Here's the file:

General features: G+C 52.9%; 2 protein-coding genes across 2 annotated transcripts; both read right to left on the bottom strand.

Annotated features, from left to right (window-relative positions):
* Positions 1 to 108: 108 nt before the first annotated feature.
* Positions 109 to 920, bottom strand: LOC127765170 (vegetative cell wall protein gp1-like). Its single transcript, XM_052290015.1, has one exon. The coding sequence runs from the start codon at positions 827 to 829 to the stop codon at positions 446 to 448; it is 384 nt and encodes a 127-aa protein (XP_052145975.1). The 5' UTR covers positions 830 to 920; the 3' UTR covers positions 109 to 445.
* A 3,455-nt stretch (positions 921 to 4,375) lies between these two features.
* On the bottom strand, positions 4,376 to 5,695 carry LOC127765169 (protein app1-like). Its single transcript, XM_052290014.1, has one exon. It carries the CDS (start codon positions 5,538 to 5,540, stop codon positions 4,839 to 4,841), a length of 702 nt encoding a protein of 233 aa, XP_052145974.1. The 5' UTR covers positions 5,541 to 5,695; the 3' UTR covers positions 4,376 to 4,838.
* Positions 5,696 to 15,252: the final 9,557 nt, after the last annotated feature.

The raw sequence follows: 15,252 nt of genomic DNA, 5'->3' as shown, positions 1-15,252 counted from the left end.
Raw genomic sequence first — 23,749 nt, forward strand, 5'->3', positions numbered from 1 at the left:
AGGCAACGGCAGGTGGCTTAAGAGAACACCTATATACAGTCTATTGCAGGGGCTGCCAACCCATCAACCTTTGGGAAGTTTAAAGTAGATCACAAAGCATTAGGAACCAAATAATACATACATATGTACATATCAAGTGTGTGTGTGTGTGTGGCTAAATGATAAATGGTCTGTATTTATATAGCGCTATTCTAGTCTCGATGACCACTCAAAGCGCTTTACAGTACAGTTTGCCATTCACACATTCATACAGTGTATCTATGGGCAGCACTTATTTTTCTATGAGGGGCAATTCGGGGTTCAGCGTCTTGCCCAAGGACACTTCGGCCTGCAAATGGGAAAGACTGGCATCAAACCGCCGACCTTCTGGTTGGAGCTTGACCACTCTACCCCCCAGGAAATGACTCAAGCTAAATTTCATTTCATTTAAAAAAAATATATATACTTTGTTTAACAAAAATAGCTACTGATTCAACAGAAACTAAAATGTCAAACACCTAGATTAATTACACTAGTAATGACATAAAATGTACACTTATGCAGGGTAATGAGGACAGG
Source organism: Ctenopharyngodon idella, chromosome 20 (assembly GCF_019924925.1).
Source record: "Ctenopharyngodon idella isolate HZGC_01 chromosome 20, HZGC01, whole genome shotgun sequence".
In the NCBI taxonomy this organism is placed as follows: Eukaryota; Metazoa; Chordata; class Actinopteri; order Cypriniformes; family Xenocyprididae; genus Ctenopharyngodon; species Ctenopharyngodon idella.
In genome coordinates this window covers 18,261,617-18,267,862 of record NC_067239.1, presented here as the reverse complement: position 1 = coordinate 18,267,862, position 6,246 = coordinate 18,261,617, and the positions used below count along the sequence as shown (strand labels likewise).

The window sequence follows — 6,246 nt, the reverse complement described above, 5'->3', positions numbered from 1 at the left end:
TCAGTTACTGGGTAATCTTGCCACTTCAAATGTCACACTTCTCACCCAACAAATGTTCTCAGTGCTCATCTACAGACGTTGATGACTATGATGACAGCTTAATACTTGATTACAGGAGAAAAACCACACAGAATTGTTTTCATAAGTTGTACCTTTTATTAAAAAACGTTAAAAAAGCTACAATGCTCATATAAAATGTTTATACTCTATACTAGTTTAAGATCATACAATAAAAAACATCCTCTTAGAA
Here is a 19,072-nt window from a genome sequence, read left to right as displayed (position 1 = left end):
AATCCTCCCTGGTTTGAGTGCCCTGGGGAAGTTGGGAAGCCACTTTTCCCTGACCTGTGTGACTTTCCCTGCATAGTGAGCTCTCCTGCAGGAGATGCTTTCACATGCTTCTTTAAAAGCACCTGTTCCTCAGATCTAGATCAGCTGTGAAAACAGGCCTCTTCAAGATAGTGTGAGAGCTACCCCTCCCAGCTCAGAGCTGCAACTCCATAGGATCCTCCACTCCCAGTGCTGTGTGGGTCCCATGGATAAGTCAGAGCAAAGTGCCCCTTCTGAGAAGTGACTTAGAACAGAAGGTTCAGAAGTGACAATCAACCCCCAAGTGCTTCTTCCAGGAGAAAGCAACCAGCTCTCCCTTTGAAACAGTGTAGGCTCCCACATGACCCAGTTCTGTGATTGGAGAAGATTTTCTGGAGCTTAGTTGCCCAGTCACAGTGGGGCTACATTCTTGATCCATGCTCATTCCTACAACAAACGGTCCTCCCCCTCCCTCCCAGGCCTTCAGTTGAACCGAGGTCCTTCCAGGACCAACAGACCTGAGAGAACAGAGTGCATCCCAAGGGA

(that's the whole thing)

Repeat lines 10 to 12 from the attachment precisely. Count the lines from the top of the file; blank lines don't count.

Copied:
AGGCAACGGCAGGTGGCTTAAGAGAACACCTATATACAGTCTATTGCAGGGGCTGCCAACCCATCAACCTTTGGGAAGTTTAAAGTAGATCACAAAGCATTAGGAACCAAATAATACATACATATGTACATATCAAGTGTGTGTGTGTGTGTGGCTAAATGATAAATGGTCTGTATTTATATAGCGCTATTCTAGTCTCGATGACCACTCAAAGCGCTTTACAGTACAGTTTGCCATTCACACATTCATACAGTGTATCTATGGGCAGCACTTATTTTTCTATGAGGGGCAATTCGGGGTTCAGCGTCTTGCCCAAGGACACTTCGGCCTGCAAATGGGAAAGACTGGCATCAAACCGCCGACCTTCTGGTTGGAGCTTGACCACTCTACCCCCCAGGAAATGACTCAAGCTAAATTTCATTTCATTTAAAAAAAATATATATACTTTGTTTAACAAAAATAGCTACTGATTCAACAGAAACTAAAATGTCAAACACCTAGATTAATTACACTAGTAATGACATAAAATGTACACTTATGCAGGGTAATGAGGACAGG
Source organism: Ctenopharyngodon idella, chromosome 20 (assembly GCF_019924925.1).
Source record: "Ctenopharyngodon idella isolate HZGC_01 chromosome 20, HZGC01, whole genome shotgun sequence".